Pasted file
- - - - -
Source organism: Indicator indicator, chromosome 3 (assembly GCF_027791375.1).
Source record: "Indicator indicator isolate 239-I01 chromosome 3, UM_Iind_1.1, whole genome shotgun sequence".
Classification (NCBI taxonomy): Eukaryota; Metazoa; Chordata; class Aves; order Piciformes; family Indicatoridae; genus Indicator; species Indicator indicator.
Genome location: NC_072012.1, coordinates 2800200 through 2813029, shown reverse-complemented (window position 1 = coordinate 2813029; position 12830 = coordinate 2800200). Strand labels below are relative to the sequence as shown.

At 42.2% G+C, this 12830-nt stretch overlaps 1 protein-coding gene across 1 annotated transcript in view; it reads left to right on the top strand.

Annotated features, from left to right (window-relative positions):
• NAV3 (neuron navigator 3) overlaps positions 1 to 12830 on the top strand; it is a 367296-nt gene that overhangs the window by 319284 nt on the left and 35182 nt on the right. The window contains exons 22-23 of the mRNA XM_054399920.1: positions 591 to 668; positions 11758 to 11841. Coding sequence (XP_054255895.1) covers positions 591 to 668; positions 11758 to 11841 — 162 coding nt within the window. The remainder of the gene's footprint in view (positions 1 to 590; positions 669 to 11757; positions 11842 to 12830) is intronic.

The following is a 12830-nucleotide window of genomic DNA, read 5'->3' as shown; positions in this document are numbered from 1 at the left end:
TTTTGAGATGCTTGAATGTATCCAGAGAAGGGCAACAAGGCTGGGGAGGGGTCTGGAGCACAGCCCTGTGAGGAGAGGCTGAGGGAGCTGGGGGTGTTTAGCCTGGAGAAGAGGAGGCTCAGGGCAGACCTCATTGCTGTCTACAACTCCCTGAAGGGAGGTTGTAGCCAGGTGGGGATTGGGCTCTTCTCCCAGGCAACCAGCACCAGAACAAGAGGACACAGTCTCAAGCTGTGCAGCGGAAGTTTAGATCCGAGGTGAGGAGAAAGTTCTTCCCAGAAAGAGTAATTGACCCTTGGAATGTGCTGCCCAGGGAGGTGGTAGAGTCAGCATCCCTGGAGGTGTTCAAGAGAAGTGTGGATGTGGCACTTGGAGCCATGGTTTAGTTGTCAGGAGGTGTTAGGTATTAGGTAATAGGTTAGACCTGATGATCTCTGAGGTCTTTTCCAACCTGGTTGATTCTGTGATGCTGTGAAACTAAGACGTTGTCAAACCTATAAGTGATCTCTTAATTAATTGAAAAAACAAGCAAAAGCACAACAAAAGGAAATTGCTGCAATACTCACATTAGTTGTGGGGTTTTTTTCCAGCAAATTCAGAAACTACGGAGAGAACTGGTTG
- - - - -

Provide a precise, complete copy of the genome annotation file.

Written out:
Source organism: Indicator indicator, chromosome 3 (assembly GCF_027791375.1).
Source record: "Indicator indicator isolate 239-I01 chromosome 3, UM_Iind_1.1, whole genome shotgun sequence".
Classification (NCBI taxonomy): Eukaryota; Metazoa; Chordata; class Aves; order Piciformes; family Indicatoridae; genus Indicator; species Indicator indicator.
Genome location: NC_072012.1, coordinates 2800200 through 2813029, shown reverse-complemented (window position 1 = coordinate 2813029; position 12830 = coordinate 2800200). Strand labels below are relative to the sequence as shown.

At 42.2% G+C, this 12830-nt stretch overlaps 1 protein-coding gene across 1 annotated transcript in view; it reads left to right on the top strand.

Annotated features, from left to right (window-relative positions):
• NAV3 (neuron navigator 3) overlaps positions 1 to 12830 on the top strand; it is a 367296-nt gene that overhangs the window by 319284 nt on the left and 35182 nt on the right. The window contains exons 22-23 of the mRNA XM_054399920.1: positions 591 to 668; positions 11758 to 11841. Coding sequence (XP_054255895.1) covers positions 591 to 668; positions 11758 to 11841 — 162 coding nt within the window. The remainder of the gene's footprint in view (positions 1 to 590; positions 669 to 11757; positions 11842 to 12830) is intronic.

The following is a 12830-nucleotide window of genomic DNA, read 5'->3' as shown; positions in this document are numbered from 1 at the left end:
TTTTGAGATGCTTGAATGTATCCAGAGAAGGGCAACAAGGCTGGGGAGGGGTCTGGAGCACAGCCCTGTGAGGAGAGGCTGAGGGAGCTGGGGGTGTTTAGCCTGGAGAAGAGGAGGCTCAGGGCAGACCTCATTGCTGTCTACAACTCCCTGAAGGGAGGTTGTAGCCAGGTGGGGATTGGGCTCTTCTCCCAGGCAACCAGCACCAGAACAAGAGGACACAGTCTCAAGCTGTGCAGCGGAAGTTTAGATCCGAGGTGAGGAGAAAGTTCTTCCCAGAAAGAGTAATTGACCCTTGGAATGTGCTGCCCAGGGAGGTGGTAGAGTCAGCATCCCTGGAGGTGTTCAAGAGAAGTGTGGATGTGGCACTTGGAGCCATGGTTTAGTTGTCAGGAGGTGTTAGGTATTAGGTAATAGGTTAGACCTGATGATCTCTGAGGTCTTTTCCAACCTGGTTGATTCTGTGATGCTGTGAAACTAAGACGTTGTCAAACCTATAAGTGATCTCTTAATTAATTGAAAAAACAAGCAAAAGCACAACAAAAGGAAATTGCTGCAATACTCACATTAGTTGTGGGGTTTTTTTCCAGCAAATTCAGAAACTACGGAGAGAACTGGTTG